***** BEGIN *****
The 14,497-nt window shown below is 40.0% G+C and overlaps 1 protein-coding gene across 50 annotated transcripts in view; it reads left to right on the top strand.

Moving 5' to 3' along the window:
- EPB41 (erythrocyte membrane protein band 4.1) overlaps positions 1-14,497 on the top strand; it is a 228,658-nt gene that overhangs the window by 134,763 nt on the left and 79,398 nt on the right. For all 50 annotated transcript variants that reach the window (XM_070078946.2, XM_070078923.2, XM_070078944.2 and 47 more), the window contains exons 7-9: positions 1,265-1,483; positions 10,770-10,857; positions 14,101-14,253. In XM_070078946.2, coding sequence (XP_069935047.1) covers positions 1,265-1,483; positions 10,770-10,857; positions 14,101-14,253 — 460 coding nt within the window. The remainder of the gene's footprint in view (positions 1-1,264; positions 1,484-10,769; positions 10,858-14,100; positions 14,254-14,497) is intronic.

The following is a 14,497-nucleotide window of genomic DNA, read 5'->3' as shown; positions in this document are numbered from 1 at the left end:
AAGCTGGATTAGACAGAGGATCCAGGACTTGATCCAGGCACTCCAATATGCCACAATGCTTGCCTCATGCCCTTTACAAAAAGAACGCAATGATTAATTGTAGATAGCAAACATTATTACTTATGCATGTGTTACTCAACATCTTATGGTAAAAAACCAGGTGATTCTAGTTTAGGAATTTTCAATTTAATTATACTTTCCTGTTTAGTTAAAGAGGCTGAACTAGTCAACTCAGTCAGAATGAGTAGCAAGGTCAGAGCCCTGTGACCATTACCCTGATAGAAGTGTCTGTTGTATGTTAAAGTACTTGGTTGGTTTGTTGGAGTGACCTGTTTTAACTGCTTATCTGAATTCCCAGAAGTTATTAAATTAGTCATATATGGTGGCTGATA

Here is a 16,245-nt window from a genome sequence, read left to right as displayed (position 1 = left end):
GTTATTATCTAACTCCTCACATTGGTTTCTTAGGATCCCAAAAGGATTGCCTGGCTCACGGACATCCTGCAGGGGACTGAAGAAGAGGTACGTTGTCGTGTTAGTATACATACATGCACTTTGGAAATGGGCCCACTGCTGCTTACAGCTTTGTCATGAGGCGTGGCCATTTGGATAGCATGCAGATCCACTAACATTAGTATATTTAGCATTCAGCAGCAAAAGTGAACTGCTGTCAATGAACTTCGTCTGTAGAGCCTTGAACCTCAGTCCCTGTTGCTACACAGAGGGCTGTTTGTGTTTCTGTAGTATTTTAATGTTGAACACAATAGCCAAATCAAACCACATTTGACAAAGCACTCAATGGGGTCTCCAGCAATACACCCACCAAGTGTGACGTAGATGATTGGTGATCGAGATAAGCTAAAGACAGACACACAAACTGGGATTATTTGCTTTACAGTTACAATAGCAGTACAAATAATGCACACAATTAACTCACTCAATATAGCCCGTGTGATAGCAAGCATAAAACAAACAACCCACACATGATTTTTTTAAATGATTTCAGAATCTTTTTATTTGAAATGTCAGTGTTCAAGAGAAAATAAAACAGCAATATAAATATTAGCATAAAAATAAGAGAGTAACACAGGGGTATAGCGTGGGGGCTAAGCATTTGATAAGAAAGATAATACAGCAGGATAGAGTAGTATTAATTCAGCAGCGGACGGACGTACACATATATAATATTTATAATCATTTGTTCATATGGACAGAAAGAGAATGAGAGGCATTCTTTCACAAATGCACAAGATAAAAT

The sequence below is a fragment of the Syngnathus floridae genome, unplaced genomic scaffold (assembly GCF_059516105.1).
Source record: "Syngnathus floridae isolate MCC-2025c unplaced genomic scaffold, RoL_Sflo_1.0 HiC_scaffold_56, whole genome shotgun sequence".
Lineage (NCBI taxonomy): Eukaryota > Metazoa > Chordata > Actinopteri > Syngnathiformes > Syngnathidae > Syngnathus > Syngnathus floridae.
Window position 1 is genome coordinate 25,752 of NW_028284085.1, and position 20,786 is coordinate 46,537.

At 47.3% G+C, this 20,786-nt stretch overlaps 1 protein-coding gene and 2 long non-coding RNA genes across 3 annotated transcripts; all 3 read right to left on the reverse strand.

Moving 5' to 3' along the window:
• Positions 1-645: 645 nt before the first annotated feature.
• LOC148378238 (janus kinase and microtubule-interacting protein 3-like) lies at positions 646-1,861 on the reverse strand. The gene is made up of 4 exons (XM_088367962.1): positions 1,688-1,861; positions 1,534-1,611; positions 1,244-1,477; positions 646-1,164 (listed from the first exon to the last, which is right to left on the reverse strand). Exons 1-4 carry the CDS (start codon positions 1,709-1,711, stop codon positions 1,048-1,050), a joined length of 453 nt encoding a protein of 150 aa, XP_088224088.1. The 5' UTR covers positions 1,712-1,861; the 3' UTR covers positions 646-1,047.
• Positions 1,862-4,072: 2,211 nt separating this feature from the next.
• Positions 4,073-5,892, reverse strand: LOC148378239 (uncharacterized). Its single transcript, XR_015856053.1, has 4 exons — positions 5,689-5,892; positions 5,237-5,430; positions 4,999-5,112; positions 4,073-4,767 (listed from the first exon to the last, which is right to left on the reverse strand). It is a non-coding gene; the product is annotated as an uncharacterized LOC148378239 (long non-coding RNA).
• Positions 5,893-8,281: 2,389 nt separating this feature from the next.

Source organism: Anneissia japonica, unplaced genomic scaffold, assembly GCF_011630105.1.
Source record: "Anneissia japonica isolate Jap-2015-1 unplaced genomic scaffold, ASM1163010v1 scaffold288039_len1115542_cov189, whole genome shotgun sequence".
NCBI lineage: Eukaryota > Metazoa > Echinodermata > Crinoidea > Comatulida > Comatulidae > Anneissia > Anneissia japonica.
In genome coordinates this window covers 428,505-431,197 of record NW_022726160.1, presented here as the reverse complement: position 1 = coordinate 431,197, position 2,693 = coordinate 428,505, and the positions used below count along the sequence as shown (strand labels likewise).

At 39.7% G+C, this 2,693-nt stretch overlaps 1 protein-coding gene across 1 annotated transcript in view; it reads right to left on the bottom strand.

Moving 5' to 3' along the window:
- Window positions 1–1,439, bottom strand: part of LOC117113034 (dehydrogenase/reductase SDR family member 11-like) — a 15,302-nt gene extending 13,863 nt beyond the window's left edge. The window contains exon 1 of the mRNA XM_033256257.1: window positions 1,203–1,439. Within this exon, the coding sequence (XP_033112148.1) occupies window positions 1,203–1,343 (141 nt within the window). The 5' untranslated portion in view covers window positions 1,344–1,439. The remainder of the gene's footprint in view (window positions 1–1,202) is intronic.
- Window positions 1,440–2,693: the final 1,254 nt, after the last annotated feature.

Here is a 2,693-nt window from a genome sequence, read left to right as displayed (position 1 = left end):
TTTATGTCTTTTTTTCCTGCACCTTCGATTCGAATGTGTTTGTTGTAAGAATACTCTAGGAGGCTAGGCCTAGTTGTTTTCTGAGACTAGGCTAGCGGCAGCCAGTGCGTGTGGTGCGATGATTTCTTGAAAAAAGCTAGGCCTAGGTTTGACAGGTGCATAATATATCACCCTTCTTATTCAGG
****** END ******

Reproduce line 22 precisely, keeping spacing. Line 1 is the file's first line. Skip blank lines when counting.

In genome coordinates this window covers 428,505-431,197 of record NW_022726160.1, presented here as the reverse complement: position 1 = coordinate 431,197, position 2,693 = coordinate 428,505, and the positions used below count along the sequence as shown (strand labels likewise).